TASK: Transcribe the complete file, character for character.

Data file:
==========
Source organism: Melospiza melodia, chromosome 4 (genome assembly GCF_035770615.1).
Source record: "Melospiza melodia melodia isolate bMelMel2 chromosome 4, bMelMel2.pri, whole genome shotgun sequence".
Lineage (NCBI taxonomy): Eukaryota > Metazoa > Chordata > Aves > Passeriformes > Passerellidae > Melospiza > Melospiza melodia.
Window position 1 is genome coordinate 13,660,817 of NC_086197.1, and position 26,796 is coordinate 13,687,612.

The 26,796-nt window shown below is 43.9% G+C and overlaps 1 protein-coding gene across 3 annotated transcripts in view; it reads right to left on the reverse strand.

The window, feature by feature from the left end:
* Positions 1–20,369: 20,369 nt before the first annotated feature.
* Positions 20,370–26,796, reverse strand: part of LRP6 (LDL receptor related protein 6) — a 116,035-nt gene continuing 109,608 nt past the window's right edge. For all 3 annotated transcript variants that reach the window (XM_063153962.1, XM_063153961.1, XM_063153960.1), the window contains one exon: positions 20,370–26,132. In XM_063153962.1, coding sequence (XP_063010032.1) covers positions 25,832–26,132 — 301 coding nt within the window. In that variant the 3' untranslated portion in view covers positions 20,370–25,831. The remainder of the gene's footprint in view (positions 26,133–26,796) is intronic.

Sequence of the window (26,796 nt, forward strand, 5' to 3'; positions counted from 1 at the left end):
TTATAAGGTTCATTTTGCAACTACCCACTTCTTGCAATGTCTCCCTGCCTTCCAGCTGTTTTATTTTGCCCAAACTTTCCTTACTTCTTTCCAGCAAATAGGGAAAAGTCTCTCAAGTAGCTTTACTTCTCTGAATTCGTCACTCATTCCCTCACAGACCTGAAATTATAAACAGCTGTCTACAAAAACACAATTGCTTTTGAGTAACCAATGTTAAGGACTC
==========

Source organism: Melospiza melodia, chromosome 4 (genome assembly GCF_035770615.1).
Source record: "Melospiza melodia melodia isolate bMelMel2 chromosome 4, bMelMel2.pri, whole genome shotgun sequence".
Lineage (NCBI taxonomy): Eukaryota > Metazoa > Chordata > Aves > Passeriformes > Passerellidae > Melospiza > Melospiza melodia.
Window position 1 is genome coordinate 13,660,817 of NC_086197.1, and position 26,796 is coordinate 13,687,612.

The 26,796-nt window shown below is 43.9% G+C and overlaps 1 protein-coding gene across 3 annotated transcripts in view; it reads right to left on the reverse strand.

The window, feature by feature from the left end:
* Positions 1–20,369: 20,369 nt before the first annotated feature.
* Positions 20,370–26,796, reverse strand: part of LRP6 (LDL receptor related protein 6) — a 116,035-nt gene continuing 109,608 nt past the window's right edge. For all 3 annotated transcript variants that reach the window (XM_063153962.1, XM_063153961.1, XM_063153960.1), the window contains one exon: positions 20,370–26,132. In XM_063153962.1, coding sequence (XP_063010032.1) covers positions 25,832–26,132 — 301 coding nt within the window. In that variant the 3' untranslated portion in view covers positions 20,370–25,831. The remainder of the gene's footprint in view (positions 26,133–26,796) is intronic.

Sequence of the window (26,796 nt, forward strand, 5' to 3'; positions counted from 1 at the left end):
TTATAAGGTTCATTTTGCAACTACCCACTTCTTGCAATGTCTCCCTGCCTTCCAGCTGTTTTATTTTGCCCAAACTTTCCTTACTTCTTTCCAGCAAATAGGGAAAAGTCTCTCAAGTAGCTTTACTTCTCTGAATTCGTCACTCATTCCCTCACAGACCTGAAATTATAAACAGCTGTCTACAAAAACACAATTGCTTTTGAGTAACCAATGTTAAGGACTC